Using KingswaySoft to Secure and Use Secrets from Azure Key Vault

21 December 2023
KingswaySoft Team

Your ETL processes often involve saving sensitive connection information in your SSIS packages in order to make connections or facilitate service calls. Such sensitive information includes user passwords, client secrets, API tokens, etc. Generally speaking, you would want such information to be saved securely. In our SSIS development practice, you can leverage the SSIS package's ProtectionLevel setting to protect such information. When the ETL packages are ready for unattended executions, you would need to deploy the packages to a runtime integration server. Depending on the chosen ProtectionLevel setting, your SSIS deployment might require you to specify the connection details in your job definition for the job to work. If your organization has a high-security standard, you might be asked to store such sensitive information in a central location for better security and centralized management. With that being said, Azure Key Vault by Microsoft can be the perfect solution for such a key storage or repository, it allows you to read and create key secrets in your Azure Key Vault when it is needed for your integration authentication in your SSIS jobs. In a nutshell, the following are some of the benefits when leveraging Azure Key Vault for your ETL connection configuration:

  • A centralized repository for sensitive credentials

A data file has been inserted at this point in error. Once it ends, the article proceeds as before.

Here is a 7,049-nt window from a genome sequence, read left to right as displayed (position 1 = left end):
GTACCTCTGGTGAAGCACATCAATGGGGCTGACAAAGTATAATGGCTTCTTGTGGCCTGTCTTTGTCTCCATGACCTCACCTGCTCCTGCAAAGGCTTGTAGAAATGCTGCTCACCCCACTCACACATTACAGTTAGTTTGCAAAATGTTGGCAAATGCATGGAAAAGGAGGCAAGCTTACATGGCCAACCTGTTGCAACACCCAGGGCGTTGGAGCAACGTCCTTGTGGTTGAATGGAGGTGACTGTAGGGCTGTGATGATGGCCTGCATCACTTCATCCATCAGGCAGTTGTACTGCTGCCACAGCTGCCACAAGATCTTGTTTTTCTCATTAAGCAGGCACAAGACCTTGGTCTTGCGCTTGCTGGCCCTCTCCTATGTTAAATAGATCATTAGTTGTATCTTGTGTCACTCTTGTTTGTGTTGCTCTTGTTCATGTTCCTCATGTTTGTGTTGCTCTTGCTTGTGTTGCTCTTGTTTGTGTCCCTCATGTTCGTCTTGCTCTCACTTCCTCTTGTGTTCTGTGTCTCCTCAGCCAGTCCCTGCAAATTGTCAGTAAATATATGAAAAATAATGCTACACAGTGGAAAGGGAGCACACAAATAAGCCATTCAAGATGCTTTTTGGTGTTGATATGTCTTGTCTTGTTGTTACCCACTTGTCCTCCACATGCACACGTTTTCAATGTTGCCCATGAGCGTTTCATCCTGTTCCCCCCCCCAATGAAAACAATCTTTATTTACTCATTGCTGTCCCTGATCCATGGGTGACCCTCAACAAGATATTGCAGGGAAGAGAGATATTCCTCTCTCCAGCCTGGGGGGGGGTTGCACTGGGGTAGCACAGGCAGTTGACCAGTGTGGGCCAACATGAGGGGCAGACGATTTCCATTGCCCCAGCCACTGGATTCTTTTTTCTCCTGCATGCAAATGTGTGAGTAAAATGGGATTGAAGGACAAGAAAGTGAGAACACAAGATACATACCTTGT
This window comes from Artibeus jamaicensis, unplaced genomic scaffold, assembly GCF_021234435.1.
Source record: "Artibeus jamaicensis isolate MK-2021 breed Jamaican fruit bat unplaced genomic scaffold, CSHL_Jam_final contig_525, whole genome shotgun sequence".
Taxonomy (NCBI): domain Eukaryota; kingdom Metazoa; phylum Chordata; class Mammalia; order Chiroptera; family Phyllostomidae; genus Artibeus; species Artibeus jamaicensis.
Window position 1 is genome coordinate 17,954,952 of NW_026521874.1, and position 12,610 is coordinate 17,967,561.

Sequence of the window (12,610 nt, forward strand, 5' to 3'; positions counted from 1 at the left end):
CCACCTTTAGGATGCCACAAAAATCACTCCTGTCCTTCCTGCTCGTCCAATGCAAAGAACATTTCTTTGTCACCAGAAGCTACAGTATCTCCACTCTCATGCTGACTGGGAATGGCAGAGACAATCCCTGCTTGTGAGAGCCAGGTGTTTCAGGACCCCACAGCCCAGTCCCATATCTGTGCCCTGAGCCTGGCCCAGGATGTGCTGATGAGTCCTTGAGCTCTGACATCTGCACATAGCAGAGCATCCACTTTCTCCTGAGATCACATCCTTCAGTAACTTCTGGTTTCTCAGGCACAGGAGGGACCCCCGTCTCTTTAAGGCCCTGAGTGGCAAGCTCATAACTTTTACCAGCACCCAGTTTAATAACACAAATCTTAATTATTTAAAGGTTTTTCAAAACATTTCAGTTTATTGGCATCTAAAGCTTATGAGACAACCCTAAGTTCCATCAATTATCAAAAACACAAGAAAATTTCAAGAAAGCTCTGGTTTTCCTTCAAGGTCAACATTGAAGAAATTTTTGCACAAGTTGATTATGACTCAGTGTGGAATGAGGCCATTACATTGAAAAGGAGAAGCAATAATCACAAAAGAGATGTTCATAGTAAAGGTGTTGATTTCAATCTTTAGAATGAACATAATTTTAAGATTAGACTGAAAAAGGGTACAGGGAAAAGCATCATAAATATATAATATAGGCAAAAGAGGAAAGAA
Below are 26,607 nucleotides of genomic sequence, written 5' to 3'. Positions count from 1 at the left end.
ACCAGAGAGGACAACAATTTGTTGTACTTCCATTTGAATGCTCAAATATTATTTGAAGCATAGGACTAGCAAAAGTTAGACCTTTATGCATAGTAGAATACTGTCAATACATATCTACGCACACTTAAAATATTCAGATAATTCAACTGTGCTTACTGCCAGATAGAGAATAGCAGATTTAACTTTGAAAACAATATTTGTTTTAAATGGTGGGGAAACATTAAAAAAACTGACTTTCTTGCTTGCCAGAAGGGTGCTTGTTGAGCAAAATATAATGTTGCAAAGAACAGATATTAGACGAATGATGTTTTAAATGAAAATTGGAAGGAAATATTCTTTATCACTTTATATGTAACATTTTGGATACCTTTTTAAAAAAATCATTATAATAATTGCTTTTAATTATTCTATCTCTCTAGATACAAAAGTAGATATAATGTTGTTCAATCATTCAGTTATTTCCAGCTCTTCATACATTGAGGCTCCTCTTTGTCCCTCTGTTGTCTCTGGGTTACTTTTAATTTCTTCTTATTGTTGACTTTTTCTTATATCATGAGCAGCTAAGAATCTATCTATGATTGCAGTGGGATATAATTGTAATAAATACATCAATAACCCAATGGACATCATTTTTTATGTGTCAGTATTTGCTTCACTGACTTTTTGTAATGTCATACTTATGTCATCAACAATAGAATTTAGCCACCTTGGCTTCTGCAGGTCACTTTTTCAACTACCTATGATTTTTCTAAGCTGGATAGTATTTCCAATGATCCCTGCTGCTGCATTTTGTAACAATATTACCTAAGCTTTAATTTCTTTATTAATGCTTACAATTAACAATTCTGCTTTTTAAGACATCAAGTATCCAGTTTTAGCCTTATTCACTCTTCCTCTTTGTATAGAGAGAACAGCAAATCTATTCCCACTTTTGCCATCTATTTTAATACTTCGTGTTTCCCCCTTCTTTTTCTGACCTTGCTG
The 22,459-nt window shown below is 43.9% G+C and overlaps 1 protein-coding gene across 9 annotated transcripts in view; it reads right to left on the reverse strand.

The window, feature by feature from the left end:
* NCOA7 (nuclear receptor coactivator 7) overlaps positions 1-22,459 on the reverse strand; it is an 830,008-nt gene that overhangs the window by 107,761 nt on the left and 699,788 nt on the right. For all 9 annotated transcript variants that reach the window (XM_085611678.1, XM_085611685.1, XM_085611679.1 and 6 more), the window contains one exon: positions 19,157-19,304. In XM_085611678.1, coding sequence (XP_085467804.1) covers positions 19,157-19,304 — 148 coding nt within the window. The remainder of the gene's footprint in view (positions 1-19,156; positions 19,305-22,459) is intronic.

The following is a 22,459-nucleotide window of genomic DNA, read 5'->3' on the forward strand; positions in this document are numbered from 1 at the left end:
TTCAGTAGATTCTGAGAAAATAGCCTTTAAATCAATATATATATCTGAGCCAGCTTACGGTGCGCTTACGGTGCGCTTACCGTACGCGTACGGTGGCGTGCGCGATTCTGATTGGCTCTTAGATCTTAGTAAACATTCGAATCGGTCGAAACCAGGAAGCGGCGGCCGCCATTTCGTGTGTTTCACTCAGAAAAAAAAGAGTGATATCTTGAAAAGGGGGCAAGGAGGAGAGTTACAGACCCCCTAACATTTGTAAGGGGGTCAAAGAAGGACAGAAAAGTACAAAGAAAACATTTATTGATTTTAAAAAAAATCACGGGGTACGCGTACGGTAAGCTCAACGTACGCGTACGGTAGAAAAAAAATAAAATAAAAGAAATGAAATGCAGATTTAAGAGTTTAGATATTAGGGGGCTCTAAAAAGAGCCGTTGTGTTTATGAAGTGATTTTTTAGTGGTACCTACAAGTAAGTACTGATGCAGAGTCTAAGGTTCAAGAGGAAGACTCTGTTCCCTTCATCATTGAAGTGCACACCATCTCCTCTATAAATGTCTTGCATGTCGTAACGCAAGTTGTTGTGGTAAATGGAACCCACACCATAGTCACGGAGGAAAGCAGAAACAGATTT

• Lower chances of secrets/keys being leaked
  • Eliminate the need to store such sensitive data within the code level
  • Easy to use and access by authorized users and processes
  • Re-use encrypted connection properties throughout your package or process.

In this blog post, we will explore how KingswaySoft can be used to extract stored secrets from Azure Key Vault and utilize them within a D365 Dataverse/CRM ConnectionString in an SSIS package to establish a successful connection. The components that we will be using for this are as follows:

Azure Key Vault Setup

The first thing to do is to create a Key Vault within Azure. For this, log into using your tenant. From there, search for Key Vaults and click on it. If you do not find it as shown below, click on "More Services" and you should find it there.

Azure portal.png

On this page, click the "+ Create" button to create your own Key Vault, and provide the required information.


Once created, open the KeyVault by clicking on the name, and on the tab that opens up, you will find various objects, such as Keys, Secrets, and Certificates. Please note that depending on what type of credential you are trying to store in your Key Vault, you could choose the respective option. In our example, we selected "Secret" in order to store the Client Secret from our D365 CRM registered App for its authentication.


On the page that opens up, provide a name, enter the client secret, and fill in the other required and optional fields. The name is what you would need to keep unique if you have multiple secrets for multiple processes, as it should be recognizable to be able to configure it in your SSIS package.